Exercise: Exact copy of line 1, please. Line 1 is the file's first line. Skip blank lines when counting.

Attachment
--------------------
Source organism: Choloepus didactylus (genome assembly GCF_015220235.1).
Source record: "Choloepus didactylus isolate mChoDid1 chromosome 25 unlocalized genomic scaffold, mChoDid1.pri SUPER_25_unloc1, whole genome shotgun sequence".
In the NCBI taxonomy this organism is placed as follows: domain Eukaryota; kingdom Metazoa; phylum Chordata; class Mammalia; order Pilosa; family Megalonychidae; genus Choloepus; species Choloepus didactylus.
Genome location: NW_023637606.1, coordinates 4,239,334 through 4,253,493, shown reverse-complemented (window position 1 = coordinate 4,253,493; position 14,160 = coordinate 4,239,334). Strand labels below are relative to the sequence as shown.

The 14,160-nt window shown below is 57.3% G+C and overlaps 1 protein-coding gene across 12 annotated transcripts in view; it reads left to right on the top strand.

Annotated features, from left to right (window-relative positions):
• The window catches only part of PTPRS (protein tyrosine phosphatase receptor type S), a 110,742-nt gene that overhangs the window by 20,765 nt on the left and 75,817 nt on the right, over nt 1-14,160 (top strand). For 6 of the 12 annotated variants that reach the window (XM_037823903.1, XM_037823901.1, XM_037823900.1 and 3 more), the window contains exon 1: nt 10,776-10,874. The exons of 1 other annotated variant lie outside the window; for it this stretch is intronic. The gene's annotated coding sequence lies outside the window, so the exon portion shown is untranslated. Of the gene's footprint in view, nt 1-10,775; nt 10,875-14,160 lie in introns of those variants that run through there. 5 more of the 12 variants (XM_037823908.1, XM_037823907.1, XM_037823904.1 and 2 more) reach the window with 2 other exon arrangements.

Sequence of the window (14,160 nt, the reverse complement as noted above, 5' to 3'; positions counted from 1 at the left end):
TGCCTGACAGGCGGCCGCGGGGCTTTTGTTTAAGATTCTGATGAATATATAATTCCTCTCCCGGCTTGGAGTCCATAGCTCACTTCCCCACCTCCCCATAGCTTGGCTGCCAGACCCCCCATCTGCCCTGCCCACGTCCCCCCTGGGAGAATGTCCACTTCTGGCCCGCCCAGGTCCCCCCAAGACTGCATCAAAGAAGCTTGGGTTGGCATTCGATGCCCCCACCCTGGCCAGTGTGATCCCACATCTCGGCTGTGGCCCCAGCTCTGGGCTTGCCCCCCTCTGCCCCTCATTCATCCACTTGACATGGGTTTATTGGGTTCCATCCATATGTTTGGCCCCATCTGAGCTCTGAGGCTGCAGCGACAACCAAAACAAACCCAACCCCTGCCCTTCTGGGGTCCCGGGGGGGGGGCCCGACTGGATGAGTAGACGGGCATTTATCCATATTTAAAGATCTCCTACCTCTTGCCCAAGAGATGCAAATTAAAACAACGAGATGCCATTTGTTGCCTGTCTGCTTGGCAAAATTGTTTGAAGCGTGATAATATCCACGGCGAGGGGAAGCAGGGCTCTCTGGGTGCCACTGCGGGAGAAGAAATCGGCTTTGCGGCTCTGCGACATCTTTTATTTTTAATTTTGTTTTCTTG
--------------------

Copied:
Source organism: Choloepus didactylus (genome assembly GCF_015220235.1).